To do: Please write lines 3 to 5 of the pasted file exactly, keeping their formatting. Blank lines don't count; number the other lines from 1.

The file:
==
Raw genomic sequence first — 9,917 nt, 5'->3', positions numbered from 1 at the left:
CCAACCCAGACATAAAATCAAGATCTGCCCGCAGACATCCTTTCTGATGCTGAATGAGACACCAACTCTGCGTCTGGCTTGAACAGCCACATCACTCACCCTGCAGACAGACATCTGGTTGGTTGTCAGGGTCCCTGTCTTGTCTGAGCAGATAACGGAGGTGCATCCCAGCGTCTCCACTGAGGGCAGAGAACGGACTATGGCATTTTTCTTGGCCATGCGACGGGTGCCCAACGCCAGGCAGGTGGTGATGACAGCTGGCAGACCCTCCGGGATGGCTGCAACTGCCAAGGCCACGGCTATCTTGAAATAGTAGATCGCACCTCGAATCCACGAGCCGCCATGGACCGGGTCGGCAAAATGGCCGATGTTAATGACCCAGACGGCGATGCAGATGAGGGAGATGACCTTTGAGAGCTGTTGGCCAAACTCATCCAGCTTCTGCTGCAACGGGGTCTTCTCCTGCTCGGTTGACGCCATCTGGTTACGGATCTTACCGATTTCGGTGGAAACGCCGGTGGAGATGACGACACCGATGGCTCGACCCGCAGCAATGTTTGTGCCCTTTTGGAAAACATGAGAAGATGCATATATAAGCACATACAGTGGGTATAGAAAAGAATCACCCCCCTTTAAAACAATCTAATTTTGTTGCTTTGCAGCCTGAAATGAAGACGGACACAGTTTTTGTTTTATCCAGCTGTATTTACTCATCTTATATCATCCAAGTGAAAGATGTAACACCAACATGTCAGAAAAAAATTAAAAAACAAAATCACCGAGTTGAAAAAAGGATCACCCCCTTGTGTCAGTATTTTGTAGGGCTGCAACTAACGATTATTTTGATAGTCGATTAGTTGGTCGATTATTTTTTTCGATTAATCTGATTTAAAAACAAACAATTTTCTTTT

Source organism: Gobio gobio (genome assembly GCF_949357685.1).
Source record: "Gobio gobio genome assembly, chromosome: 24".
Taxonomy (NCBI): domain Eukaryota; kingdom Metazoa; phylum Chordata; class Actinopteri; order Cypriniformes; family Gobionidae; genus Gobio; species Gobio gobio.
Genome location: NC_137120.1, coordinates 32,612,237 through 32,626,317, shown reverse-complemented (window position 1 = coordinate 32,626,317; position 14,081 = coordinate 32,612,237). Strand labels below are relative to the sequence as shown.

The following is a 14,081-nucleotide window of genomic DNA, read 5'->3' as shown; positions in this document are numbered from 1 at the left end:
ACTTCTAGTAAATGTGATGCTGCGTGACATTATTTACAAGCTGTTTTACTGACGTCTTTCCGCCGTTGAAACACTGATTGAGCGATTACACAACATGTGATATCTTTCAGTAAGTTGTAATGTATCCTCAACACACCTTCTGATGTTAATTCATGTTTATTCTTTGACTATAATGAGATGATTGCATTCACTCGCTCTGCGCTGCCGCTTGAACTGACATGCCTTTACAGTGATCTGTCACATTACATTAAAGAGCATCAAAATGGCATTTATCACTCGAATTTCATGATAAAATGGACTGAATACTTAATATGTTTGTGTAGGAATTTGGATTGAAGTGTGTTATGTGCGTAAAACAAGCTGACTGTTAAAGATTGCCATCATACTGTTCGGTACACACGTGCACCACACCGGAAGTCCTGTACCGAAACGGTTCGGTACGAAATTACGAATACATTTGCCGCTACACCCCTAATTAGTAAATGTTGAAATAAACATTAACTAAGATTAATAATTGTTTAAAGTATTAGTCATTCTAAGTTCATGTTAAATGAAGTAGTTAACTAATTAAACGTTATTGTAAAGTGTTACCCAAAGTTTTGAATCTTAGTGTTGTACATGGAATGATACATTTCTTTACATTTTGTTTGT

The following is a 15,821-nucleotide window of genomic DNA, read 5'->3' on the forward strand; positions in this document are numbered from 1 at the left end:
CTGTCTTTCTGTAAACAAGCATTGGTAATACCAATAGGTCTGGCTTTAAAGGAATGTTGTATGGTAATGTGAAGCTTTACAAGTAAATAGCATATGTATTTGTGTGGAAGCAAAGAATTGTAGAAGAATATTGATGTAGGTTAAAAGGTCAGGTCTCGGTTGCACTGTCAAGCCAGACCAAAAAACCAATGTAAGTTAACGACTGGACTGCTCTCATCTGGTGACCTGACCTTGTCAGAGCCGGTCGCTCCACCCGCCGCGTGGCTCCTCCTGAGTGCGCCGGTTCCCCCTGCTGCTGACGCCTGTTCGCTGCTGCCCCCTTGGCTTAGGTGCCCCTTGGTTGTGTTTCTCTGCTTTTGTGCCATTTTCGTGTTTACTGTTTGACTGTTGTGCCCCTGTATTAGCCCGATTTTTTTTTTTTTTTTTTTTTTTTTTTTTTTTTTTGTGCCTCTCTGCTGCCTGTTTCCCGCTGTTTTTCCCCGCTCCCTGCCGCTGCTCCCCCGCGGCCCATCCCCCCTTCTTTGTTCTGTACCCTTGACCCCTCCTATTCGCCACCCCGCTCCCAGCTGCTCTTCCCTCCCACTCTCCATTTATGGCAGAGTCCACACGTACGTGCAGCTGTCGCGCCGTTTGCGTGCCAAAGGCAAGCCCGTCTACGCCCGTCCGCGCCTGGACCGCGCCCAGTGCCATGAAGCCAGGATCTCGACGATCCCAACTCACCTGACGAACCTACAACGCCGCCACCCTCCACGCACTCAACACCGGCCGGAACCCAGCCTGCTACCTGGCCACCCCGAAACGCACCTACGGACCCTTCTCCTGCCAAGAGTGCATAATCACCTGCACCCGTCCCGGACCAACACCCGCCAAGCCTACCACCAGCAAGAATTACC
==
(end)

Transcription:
Source organism: Gobio gobio (genome assembly GCF_949357685.1).
Source record: "Gobio gobio genome assembly, chromosome: 24".
Taxonomy (NCBI): domain Eukaryota; kingdom Metazoa; phylum Chordata; class Actinopteri; order Cypriniformes; family Gobionidae; genus Gobio; species Gobio gobio.